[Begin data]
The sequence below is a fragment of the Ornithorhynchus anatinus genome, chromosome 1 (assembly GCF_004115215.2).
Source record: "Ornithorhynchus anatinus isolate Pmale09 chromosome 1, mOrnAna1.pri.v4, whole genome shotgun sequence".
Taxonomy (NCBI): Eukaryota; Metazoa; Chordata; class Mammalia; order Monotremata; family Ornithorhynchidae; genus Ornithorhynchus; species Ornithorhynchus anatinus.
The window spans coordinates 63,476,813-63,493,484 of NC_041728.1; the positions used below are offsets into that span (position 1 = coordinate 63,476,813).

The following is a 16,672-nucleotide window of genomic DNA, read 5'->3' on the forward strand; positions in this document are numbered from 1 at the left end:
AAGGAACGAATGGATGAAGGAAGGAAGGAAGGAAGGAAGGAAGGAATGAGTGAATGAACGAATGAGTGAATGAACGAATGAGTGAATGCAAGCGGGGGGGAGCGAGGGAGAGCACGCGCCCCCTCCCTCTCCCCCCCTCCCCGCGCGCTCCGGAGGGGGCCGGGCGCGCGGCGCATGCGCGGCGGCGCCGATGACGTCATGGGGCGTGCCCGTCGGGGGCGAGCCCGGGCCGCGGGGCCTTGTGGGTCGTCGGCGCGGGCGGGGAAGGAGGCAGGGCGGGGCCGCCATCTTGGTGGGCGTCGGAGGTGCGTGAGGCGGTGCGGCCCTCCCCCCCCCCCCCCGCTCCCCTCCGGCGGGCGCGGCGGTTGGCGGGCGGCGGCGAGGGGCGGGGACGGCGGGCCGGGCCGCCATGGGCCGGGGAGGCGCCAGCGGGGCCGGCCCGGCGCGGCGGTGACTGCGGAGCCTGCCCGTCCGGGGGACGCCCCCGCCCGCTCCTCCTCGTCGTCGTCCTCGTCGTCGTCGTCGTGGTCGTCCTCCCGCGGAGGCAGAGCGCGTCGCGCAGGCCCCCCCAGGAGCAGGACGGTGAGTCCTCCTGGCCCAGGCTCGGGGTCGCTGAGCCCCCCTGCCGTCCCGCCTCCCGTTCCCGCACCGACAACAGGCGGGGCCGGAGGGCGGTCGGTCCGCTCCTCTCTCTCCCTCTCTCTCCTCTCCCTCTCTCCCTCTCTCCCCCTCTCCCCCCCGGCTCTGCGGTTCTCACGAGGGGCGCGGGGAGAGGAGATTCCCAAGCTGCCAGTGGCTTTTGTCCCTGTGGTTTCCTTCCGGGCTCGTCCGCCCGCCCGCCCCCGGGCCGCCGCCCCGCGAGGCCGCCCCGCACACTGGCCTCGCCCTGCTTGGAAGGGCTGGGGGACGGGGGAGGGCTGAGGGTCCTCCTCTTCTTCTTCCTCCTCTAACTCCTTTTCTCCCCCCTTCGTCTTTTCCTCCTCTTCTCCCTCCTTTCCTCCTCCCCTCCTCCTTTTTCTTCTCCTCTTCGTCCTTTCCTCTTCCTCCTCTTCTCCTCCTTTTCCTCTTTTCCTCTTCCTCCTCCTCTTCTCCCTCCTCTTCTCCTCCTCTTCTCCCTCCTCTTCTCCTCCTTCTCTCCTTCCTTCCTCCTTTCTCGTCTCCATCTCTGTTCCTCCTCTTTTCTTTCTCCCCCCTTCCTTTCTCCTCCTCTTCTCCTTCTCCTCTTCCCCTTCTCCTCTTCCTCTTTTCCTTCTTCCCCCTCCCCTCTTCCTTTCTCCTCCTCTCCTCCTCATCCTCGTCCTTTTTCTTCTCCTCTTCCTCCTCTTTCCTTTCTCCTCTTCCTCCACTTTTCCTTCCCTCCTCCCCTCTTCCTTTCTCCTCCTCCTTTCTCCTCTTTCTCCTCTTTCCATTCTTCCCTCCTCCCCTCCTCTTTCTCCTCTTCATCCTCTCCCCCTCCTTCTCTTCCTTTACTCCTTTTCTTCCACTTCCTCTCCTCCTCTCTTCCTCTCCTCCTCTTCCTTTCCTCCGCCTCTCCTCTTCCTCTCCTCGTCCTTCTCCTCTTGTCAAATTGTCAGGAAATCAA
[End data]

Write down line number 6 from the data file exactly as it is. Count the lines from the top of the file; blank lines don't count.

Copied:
AAGGAACGAATGGATGAAGGAAGGAAGGAAGGAAGGAAGGAAGGAATGAGTGAATGAACGAATGAGTGAATGAACGAATGAGTGAATGCAAGCGGGGGGGAGCGAGGGAGAGCACGCGCCCCCTCCCTCTCCCCCCCTCCCCGCGCGCTCCGGAGGGGGCCGGGCGCGCGGCGCATGCGCGGCGGCGCCGATGACGTCATGGGGCGTGCCCGTCGGGGGCGAGCCCGGGCCGCGGGGCCTTGTGGGTCGTCGGCGCGGGCGGGGAAGGAGGCAGGGCGGGGCCGCCATCTTGGTGGGCGTCGGAGGTGCGTGAGGCGGTGCGGCCCTCCCCCCCCCCCCCCGCTCCCCTCCGGCGGGCGCGGCGGTTGGCGGGCGGCGGCGAGGGGCGGGGACGGCGGGCCGGGCCGCCATGGGCCGGGGAGGCGCCAGCGGGGCCGGCCCGGCGCGGCGGTGACTGCGGAGCCTGCCCGTCCGGGGGACGCCCCCGCCCGCTCCTCCTCGTCGTCGTCCTCGTCGTCGTCGTCGTGGTCGTCCTCCCGCGGAGGCAGAGCGCGTCGCGCAGGCCCCCCCAGGAGCAGGACGGTGAGTCCTCCTGGCCCAGGCTCGGGGTCGCTGAGCCCCCCTGCCGTCCCGCCTCCCGTTCCCGCACCGACAACAGGCGGGGCCGGAGGGCGGTCGGTCCGCTCCTCTCTCTCCCTCTCTCTCCTCTCCCTCTCTCCCTCTCTCCCCCTCTCCCCCCCGGCTCTGCGGTTCTCACGAGGGGCGCGGGGAGAGGAGATTCCCAAGCTGCCAGTGGCTTTTGTCCCTGTGGTTTCCTTCCGGGCTCGTCCGCCCGCCCGCCCCCGGGCCGCCGCCCCGCGAGGCCGCCCCGCACACTGGCCTCGCCCTGCTTGGAAGGGCTGGGGGACGGGGGAGGGCTGAGGGTCCTCCTCTTCTTCTTCCTCCTCTAACTCCTTTTCTCCCCCCTTCGTCTTTTCCTCCTCTTCTCCCTCCTTTCCTCCTCCCCTCCTCCTTTTTCTTCTCCTCTTCGTCCTTTCCTCTTCCTCCTCTTCTCCTCCTTTTCCTCTTTTCCTCTTCCTCCTCCTCTTCTCCCTCCTCTTCTCCTCCTCTTCTCCCTCCTCTTCTCCTCCTTCTCTCCTTCCTTCCTCCTTTCTCGTCTCCATCTCTGTTCCTCCTCTTTTCTTTCTCCCCCCTTCCTTTCTCCTCCTCTTCTCCTTCTCCTCTTCCCCTTCTCCTCTTCCTCTTTTCCTTCTTCCCCCTCCCCTCTTCCTTTCTCCTCCTCTCCTCCTCATCCTCGTCCTTTTTCTTCTCCTCTTCCTCCTCTTTCCTTTCTCCTCTTCCTCCACTTTTCCTTCCCTCCTCCCCTCTTCCTTTCTCCTCCTCCTTTCTCCTCTTTCTCCTCTTTCCATTCTTCCCTCCTCCCCTCCTCTTTCTCCTCTTCATCCTCTCCCCCTCCTTCTCTTCCTTTACTCCTTTTCTTCCACTTCCTCTCCTCCTCTCTTCCTCTCCTCCTCTTCCTTTCCTCCGCCTCTCCTCTTCCTCTCCTCGTCCTTCTCCTCTTGTCAAATTGTCAGGAAATCAA